MOORE, Okla. (KFOR)- Last year, Moore Public School students could ask to be called another name different from the one on their teacher’s roster, but starting this school year, those students will have to go through an internal process for approval.
A MPS representative told KFOR,
“The MPS internal procedure for students wishing to use a preferred name is to protect our students and to protect students who are transitioning. The procedure was put in place to protect the integrity of a student’s legal records, and we also must be sensitive and helpful to students who are trying to navigate gender identification issues.”
The goal is to also protect the accuracy of student records to ensure when students are taking the ACT or SAT that there wouldn’t be any issue regarding a student’s entry to high education, entering the military, or manage any number of functions associated with records that require a legal name.
An MPS representative said there isn’t a purpose for the timing of this new procedure, “other than it allows us to manage preferred name requests in a coordinated and unified effort across our district.”
This internal process applies to all students, not just for those of the LGBTQ+ community.
However, a Southmoore High School teacher said their back-to-school agenda meeting this Wednesday is supposed to further explain what this means under the bullet point, “transgender student issues.”
A MPS representative said that agenda item is to likely cover what SB615 means for public schools and what teachers and staff need to know so they can comply with the new state law. “The preferred name request internal process just brings a formal process to how we handle them.”
SB615 is a new law that was authored by OK House of Representatives for District 28, Danny Williams (R) requiring school restrooms or changing areas to be used by individuals based on their sex; requiring certain accommodation.
“This is a new state law that every public school district in Oklahoma has to comply with, and is not something limited to MPS,” MPS wrote in a statement.
Williams said SB615 only outlines bathrooms though, and not a name approval process.
“However, if a child wants to be called June instead of John, the law does address that John must go to the bathroom of his sex as listed on his original birth certificate. Therefore, he may start going by June at the school, but he still must use the boys’ bathroom,” added Williams.
Williams also said the intent of the bill is to protect the safety and privacy of students and ensure that biological males go to the boys’ bathroom and biological females go to the girls’ bathroom.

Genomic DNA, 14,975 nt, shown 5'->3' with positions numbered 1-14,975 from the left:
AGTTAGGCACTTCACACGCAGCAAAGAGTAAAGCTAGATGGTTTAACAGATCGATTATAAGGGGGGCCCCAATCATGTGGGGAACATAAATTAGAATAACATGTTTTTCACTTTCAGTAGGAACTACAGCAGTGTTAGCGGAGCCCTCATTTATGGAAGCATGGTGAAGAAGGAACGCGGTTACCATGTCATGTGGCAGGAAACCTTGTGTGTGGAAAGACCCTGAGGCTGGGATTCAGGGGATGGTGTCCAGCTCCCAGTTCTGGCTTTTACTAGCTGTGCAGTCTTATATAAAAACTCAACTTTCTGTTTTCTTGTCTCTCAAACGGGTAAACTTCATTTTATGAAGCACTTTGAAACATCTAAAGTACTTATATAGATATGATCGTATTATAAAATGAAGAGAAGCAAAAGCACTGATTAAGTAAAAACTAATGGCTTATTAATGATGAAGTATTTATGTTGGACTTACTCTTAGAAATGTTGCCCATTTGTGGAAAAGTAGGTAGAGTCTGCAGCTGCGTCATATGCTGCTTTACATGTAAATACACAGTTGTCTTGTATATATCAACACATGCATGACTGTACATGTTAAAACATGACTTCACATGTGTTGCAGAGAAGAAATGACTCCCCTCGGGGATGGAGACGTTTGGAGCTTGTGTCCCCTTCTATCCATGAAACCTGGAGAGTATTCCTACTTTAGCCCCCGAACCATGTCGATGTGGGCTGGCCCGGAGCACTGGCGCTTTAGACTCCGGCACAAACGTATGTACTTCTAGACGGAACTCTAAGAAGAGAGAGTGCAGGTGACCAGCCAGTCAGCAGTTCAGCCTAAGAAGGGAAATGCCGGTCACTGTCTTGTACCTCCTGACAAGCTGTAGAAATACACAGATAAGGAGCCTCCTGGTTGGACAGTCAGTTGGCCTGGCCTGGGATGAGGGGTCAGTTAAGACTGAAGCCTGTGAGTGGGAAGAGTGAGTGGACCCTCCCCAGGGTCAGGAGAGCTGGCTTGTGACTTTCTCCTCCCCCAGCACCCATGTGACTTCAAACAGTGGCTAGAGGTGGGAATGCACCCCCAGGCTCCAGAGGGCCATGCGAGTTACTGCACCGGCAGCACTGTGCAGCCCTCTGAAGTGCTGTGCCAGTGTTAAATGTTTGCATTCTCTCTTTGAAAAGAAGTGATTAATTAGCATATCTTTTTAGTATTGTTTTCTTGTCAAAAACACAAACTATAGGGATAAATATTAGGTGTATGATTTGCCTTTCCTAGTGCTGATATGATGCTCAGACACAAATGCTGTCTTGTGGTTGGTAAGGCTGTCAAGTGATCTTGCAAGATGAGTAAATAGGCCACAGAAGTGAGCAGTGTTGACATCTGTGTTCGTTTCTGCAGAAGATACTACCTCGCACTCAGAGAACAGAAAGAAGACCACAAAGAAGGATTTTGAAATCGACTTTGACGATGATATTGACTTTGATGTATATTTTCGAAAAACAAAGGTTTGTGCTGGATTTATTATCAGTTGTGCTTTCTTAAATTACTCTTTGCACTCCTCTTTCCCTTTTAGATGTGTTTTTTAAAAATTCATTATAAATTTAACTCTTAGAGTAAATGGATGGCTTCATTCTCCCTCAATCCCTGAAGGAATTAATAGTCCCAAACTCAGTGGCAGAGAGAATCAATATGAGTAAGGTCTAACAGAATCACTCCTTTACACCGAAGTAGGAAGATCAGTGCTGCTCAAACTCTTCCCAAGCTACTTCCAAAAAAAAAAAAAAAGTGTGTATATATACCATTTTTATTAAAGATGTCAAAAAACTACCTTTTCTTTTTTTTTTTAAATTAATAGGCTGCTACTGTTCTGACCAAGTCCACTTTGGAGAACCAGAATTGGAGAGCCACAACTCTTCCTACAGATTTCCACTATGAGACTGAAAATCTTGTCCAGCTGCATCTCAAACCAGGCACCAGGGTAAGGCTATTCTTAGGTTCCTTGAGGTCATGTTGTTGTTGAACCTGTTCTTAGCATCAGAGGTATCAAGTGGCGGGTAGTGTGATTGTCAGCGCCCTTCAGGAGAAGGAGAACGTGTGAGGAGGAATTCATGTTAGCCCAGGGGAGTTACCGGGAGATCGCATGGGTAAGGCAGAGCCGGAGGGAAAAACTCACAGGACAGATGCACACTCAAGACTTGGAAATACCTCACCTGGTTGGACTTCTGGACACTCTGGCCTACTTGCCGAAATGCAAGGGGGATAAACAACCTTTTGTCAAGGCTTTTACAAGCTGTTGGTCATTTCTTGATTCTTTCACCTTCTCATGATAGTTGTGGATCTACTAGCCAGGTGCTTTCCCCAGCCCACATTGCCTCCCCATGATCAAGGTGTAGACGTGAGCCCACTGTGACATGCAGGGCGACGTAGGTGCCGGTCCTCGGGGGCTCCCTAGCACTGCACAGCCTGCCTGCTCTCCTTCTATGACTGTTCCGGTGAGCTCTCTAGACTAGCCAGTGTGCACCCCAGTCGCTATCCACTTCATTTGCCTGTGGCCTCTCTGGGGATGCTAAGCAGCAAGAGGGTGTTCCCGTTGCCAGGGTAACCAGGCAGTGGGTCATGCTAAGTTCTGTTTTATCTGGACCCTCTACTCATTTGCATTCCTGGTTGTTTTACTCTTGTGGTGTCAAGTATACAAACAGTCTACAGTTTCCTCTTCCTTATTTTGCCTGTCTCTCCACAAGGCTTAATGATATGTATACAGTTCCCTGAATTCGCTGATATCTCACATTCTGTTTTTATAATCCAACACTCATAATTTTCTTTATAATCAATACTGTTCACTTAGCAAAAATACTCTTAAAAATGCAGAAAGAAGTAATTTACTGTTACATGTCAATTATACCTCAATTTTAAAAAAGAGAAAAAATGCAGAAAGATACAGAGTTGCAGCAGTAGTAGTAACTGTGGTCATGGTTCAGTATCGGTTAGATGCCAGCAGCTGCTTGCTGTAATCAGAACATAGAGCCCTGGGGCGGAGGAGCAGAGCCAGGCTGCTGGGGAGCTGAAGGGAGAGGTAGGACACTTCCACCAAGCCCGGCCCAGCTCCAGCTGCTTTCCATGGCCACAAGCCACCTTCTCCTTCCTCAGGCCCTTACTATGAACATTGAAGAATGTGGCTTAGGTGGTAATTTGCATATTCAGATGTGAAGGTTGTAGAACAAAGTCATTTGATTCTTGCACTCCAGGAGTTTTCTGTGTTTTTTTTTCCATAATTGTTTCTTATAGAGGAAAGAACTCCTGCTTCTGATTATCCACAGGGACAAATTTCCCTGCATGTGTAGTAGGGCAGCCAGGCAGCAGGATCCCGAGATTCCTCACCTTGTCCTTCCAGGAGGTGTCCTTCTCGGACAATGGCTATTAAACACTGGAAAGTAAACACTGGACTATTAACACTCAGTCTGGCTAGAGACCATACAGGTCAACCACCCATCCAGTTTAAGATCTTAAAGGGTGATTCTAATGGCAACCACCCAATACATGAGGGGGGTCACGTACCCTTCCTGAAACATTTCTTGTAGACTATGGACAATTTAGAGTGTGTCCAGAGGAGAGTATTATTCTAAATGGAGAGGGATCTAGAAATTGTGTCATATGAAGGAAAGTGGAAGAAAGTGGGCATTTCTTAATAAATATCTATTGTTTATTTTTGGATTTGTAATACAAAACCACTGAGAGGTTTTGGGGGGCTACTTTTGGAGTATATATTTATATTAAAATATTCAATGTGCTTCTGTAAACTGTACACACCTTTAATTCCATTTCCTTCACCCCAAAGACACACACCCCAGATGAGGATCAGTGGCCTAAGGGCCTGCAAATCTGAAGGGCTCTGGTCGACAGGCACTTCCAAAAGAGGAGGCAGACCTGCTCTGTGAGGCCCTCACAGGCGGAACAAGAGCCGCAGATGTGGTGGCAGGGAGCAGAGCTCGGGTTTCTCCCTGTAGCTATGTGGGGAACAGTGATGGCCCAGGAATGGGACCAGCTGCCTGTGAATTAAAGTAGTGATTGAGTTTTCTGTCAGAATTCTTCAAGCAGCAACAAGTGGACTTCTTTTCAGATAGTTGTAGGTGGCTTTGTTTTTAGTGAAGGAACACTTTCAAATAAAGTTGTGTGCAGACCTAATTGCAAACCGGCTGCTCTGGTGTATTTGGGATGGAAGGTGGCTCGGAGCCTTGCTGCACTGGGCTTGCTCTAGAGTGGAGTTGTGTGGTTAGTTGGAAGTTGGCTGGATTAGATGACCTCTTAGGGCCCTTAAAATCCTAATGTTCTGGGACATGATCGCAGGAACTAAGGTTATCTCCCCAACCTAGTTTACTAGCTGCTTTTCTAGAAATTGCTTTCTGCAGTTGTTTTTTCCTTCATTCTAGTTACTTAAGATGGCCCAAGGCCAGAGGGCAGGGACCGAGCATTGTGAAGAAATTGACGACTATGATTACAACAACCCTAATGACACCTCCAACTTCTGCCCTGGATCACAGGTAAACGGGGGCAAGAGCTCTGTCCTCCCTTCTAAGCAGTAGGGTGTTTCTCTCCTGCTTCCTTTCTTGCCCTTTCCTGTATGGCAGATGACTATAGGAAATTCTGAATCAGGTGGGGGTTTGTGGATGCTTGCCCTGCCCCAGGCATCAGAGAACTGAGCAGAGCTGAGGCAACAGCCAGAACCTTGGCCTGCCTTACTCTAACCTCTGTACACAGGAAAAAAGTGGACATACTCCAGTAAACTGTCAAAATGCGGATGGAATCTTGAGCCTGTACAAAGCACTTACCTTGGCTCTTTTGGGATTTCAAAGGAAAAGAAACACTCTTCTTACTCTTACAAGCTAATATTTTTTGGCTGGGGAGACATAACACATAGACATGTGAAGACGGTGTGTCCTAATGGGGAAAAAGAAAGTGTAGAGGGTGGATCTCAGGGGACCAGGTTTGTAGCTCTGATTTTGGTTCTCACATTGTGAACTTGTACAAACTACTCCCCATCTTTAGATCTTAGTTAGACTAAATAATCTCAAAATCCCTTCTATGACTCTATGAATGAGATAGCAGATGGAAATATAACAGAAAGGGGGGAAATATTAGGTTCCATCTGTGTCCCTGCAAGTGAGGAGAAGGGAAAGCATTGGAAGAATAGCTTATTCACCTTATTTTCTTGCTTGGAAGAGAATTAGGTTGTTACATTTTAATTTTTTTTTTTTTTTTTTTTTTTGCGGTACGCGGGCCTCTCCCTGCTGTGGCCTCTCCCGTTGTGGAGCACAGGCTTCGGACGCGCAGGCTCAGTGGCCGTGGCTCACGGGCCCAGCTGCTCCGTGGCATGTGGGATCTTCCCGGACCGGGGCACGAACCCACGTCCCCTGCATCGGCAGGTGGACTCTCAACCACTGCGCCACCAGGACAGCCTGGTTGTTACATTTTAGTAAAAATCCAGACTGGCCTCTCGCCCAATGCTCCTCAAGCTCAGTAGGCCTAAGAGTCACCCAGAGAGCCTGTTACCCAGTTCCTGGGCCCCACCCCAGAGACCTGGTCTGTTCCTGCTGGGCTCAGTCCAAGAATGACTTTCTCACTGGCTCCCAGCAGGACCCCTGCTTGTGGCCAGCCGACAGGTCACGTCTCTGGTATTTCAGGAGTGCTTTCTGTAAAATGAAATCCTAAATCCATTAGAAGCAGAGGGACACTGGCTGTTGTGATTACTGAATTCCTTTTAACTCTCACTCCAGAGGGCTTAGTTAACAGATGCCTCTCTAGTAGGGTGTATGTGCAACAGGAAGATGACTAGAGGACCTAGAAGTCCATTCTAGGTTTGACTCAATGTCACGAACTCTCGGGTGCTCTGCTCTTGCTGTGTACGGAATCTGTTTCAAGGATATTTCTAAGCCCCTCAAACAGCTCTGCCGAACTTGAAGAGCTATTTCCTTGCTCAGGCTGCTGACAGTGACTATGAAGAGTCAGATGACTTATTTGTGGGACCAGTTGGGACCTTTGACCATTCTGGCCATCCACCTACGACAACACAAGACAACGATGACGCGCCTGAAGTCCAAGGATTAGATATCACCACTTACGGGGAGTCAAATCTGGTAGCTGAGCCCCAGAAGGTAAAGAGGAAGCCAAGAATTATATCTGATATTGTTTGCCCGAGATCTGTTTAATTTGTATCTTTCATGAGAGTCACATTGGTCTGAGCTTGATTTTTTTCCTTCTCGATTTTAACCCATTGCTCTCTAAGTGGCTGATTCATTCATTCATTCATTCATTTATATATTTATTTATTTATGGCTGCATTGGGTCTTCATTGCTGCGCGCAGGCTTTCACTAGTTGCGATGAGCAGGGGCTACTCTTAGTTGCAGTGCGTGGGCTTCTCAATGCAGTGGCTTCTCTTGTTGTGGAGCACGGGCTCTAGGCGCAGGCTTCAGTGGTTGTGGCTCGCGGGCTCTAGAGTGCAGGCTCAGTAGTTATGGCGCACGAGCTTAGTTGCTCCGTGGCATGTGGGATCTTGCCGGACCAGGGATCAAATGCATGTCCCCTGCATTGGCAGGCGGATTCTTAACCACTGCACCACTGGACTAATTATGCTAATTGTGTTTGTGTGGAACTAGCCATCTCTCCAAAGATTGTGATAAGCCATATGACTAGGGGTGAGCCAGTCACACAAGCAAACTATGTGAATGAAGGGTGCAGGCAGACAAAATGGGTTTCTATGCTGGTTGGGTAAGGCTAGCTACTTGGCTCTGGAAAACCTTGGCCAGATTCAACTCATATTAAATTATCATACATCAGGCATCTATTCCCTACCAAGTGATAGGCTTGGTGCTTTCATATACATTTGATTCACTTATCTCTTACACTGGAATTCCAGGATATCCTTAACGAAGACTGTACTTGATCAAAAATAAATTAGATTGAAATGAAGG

Oklahoma’s Secretary of Public Education, Ryan Walters said he supports this new law.
On Tuesday he told KFOR he doesn’t support a district-wide process like MPS’s.
“We don’t need to be discussing with students about their gender, about their sexuality. Teachers don’t want to be put in that position. Number one. Most importantly, parents don’t want their kids having those conversations at school. Number two. And so what we’ve got to do is we’ve got to move back to to a way of educating kids, which is a focus on academics,” said Walters.
Walters went on to say, “If individual students want to have these type of discussions, they should be connected with a mental health professional that has those discussions with them, not in a classroom setting, not with broad policies across the school, but one on one.”
The day after KFOR first aired and published this story, Walters told KFOR he spoke to Superintendent on Wednesday and changed his mind and now supports the plan.
Executive Director for Freedom Oklahoma, Nicole McAfee said in no part does this procedure helps students, that it does way more harm than good.
“It is really probably a violation of federal civil rights law by notifying administration of a student’s desire to go by their chosen name and educators potentially outing them to someone who may be an unsafe contact,” said McAfee.
McAfee said in her research, she has found that young transgender to gender nonconforming students who use their chosen name has “better mental health outcomes.”
McAfee told KFOR this isn’t the first time this year she has heard “there’s this new kind of arbitrary policy that really seems to target trans students and I’m worried, as an educator, about what that means in terms of implementation and how I best serve my students. I think it’s critical here that using chosen names isn’t just a matter of creating the best learning environment for a student, which it does.”
McAfee is hoping MPS’s internal procedure doesn’t extend to other school districts.
“It’s a matter of life for students who disproportionately have trouble seeing a future for themselves at all. I think that I’m really concerned about schools who are taking it upon themselves to sort of further harm and target trans youth, especially. I hope that we will see teachers continue to raise awareness about these policies and figure out ways to continue to affirm and support their vulnerable students.”
The Southmoore High School teacher News 4 spoke with said she doesn’t support this new procedure. Her question is, “What will happen to me if I refuse to comply?”
MPS said,”If an MPS staff member violates the internal procedure, that matter will be dealt with through the Personnel Department consistent with our negotiated agreement.”
Southmoore High School’s back-to-school meeting will be Wednesday from 8:30-11:30 in the morning where faculty will learn more about this topic at hand.
MPS said teachers have not heard about nor reviewed the process yet, but that all 35 school sites will have this procedure to ensure effectiveness and “support we provide students.”